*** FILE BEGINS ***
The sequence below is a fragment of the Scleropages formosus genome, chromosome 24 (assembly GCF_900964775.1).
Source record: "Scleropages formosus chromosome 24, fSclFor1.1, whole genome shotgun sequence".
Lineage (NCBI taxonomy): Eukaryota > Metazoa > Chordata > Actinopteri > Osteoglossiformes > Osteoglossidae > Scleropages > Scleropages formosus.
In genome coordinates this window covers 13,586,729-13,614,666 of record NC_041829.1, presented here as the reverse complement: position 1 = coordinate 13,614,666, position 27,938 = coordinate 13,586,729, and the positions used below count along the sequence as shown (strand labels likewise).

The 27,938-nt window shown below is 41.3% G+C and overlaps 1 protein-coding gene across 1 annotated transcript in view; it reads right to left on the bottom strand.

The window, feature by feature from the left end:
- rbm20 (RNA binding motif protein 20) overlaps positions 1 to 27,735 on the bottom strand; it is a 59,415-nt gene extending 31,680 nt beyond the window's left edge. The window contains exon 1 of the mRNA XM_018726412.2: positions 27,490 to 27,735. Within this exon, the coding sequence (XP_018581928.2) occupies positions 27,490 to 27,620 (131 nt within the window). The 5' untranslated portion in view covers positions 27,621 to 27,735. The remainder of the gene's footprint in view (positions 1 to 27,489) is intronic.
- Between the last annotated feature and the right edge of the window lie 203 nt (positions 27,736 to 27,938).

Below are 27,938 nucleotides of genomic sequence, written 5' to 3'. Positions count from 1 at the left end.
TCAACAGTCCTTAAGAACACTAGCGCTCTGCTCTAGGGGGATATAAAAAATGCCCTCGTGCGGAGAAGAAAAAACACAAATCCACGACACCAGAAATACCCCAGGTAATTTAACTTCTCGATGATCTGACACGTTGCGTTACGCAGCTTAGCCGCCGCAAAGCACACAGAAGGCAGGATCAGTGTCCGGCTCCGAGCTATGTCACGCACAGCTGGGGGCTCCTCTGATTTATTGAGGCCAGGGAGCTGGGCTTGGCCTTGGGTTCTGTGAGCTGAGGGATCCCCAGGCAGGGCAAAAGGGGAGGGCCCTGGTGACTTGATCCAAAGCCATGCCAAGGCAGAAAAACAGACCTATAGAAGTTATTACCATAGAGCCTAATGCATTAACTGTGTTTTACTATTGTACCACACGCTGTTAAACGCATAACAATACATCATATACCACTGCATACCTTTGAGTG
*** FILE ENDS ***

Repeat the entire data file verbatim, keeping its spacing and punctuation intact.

The sequence below is a fragment of the Scleropages formosus genome, chromosome 24 (assembly GCF_900964775.1).
Source record: "Scleropages formosus chromosome 24, fSclFor1.1, whole genome shotgun sequence".
Lineage (NCBI taxonomy): Eukaryota > Metazoa > Chordata > Actinopteri > Osteoglossiformes > Osteoglossidae > Scleropages > Scleropages formosus.
In genome coordinates this window covers 13,586,729-13,614,666 of record NC_041829.1, presented here as the reverse complement: position 1 = coordinate 13,614,666, position 27,938 = coordinate 13,586,729, and the positions used below count along the sequence as shown (strand labels likewise).

The 27,938-nt window shown below is 41.3% G+C and overlaps 1 protein-coding gene across 1 annotated transcript in view; it reads right to left on the bottom strand.

The window, feature by feature from the left end:
- rbm20 (RNA binding motif protein 20) overlaps positions 1 to 27,735 on the bottom strand; it is a 59,415-nt gene extending 31,680 nt beyond the window's left edge. The window contains exon 1 of the mRNA XM_018726412.2: positions 27,490 to 27,735. Within this exon, the coding sequence (XP_018581928.2) occupies positions 27,490 to 27,620 (131 nt within the window). The 5' untranslated portion in view covers positions 27,621 to 27,735. The remainder of the gene's footprint in view (positions 1 to 27,489) is intronic.
- Between the last annotated feature and the right edge of the window lie 203 nt (positions 27,736 to 27,938).

Below are 27,938 nucleotides of genomic sequence, written 5' to 3'. Positions count from 1 at the left end.
TCAACAGTCCTTAAGAACACTAGCGCTCTGCTCTAGGGGGATATAAAAAATGCCCTCGTGCGGAGAAGAAAAAACACAAATCCACGACACCAGAAATACCCCAGGTAATTTAACTTCTCGATGATCTGACACGTTGCGTTACGCAGCTTAGCCGCCGCAAAGCACACAGAAGGCAGGATCAGTGTCCGGCTCCGAGCTATGTCACGCACAGCTGGGGGCTCCTCTGATTTATTGAGGCCAGGGAGCTGGGCTTGGCCTTGGGTTCTGTGAGCTGAGGGATCCCCAGGCAGGGCAAAAGGGGAGGGCCCTGGTGACTTGATCCAAAGCCATGCCAAGGCAGAAAAACAGACCTATAGAAGTTATTACCATAGAGCCTAATGCATTAACTGTGTTTTACTATTGTACCACACGCTGTTAAACGCATAACAATACATCATATACCACTGCATACCTTTGAGTG